A new year and new resolutions. Rinse and repeat. Almost everyone sees the start of a new year as an opportunity to make changes in our life. The frustration comes when we get to the end of January and feel like we have made no progress on those goals. There are numerous explanations for this annual cavalcade of failure. We lack drive, determination, willpower, or we are simply not good enough to reach our goals.
I would argue that none of this is true. I have seen some many examples of success that I have come to think our biggest weakness is simply a lack of confidence. You can accomplish your personal goals. It is just a matter of choosing the goals and your steps in a way that is manageable.
Make Resolutions For Yourself
First and foremost, you have to select resolutions that are your own. If you decide to earn or save more for a fishing vacation for the family and you don’t enjoy fishing, then punt on that resolution. If your goal is to have a cleaner house, but you are happy with the house as it is (other than when relatives visit) then skip that resolution. These are just a couple of examples. That is the first step. Pick goals based on what you want for yourself. Avoid changes that will make you into someone others say you should be, rather than who you want to be.
I have almost no willpower but have been able to be successful with several resolutions. This includes some goals that were not really enjoyable but were because I felt I needed them to be a better/healthier person. These are the lose weight, stop bad habits, etc. resolutions. They way I have managed to make progress is through baby steps.
A good resolution will include a way to make some progress on that resolution every day. Exercise goals can be advanced daily by taking five minutes to do jumping jacks or do a push-up. Savings goals can be simplified down to a bucket of the savings and any amount of money you place in the bucket is a step closer. A popular approach for savings using the “bucket” method is to drop your pocket change in the bucket at the end of each day. Even a few cents more is a few cents closer.
Resolutions that include major changes like stopping a habit completely or going in a new direction are quickly forgotten. You can try to stop smoking in a day, but that is harder than stopping over the course of a year. You can launch a new business in a month, but it is better to do it over a year. Baby steps work for big changes, they just require time frames to be adjusted. For example, I decided I wanted to learn Italian as a resolution a few years ago. I am still working on that at a pace of roughly ten to fifteen minutes a day.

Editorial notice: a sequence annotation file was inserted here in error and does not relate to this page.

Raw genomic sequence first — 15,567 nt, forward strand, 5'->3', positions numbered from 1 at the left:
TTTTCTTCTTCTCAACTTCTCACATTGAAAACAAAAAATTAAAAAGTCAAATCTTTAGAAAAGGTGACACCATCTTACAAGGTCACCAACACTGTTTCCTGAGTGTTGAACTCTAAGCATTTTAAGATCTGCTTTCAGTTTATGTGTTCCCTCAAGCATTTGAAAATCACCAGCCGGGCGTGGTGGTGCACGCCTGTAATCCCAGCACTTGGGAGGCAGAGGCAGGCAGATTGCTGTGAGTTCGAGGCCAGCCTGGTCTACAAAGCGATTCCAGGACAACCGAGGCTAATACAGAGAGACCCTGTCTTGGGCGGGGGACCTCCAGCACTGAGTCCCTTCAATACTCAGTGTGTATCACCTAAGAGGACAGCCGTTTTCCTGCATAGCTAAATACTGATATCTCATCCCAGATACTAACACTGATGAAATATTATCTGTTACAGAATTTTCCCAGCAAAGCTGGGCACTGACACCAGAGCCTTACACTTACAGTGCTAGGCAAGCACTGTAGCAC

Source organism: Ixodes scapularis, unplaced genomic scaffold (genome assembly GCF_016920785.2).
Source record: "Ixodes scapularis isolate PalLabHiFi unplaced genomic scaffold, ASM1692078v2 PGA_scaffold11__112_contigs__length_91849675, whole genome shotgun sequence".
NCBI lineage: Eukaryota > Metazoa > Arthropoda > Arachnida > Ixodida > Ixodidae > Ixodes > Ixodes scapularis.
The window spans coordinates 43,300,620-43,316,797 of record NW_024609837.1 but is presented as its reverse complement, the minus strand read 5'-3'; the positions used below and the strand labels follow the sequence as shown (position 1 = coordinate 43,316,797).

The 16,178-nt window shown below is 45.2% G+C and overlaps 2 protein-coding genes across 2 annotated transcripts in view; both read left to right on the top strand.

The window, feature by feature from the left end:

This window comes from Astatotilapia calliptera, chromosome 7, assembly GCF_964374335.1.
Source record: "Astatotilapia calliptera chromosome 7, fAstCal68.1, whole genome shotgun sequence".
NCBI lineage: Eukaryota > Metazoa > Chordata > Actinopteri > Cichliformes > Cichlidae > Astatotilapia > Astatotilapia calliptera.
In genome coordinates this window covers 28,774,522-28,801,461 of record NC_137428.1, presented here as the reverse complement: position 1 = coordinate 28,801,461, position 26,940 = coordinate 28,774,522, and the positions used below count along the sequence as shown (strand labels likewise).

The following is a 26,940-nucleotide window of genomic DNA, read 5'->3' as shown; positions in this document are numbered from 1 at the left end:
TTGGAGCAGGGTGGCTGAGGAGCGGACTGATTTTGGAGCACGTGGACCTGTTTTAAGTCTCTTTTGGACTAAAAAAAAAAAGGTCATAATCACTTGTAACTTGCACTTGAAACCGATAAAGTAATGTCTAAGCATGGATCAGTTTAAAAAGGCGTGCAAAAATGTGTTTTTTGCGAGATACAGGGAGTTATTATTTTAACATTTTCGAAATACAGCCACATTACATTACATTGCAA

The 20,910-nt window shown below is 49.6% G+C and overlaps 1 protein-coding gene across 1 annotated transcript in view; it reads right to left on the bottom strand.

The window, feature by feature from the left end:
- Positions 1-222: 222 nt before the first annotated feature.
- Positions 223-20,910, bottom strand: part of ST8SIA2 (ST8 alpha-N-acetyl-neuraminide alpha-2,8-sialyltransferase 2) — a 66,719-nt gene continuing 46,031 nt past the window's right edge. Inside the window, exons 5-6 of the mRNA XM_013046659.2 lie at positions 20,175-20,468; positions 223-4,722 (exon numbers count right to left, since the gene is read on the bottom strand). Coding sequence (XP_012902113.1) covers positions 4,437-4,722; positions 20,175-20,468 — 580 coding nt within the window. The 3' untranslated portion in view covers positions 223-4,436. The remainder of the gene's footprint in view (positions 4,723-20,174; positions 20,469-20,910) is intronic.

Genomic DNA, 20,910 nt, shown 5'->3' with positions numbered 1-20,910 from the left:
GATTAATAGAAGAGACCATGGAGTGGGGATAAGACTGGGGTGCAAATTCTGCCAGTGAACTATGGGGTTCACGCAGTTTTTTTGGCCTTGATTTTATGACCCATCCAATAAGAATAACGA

For example, I decided I wanted to learn Italian as a resolution a few years ago. I am still working on that at a pace of roughly ten to fifteen minutes a day. I have had days that I made no progress on this goal. However, it is easy to spend a few minutes on most days and move forward on that goal. I have come a long way with this goal and those daily minutes of learning have become part of my regular routine. Use time to compound your investments in your goals.
Daily Checkups – Keep It Manageable
They key to successful resolutions is to keep that daily progress going. Create a habit of spending a few minutes assessing your goals each day. If you only have a few goals then you can make forward progress on each of them in a single sitting. That leads to another key of success in keeping resolutions. Keep your resolutions manageable. If you see yourself as a train wreck and you have too many weaknesses to change then go back to baby steps. Make one or two easy-to-achieve resolutions. You can chip away at your list by adding a few more each year. In fact, one of the best approaches I have seen is to pick a single word
In fact, one of the best approaches I have seen is to pick a single word for each year. Focus on that word in your life. Patience is one I have used and that was a huge goal, but easy to advance each day. My kids tried my patience on a daily basis. Thus, if I had one instance where I took a deep breath and had some patience I counted that as progress. It may seem like unnecessarily patting myself on the back, but over time those little steps and daily wins added up to better habits.
You can start today. Pick a goal and make progress on it. Even if your progress is planning on how to make progress tomorrow, you have at least taken that step. Resolutions are not impossible; they just have to be set in a way that you can achieve them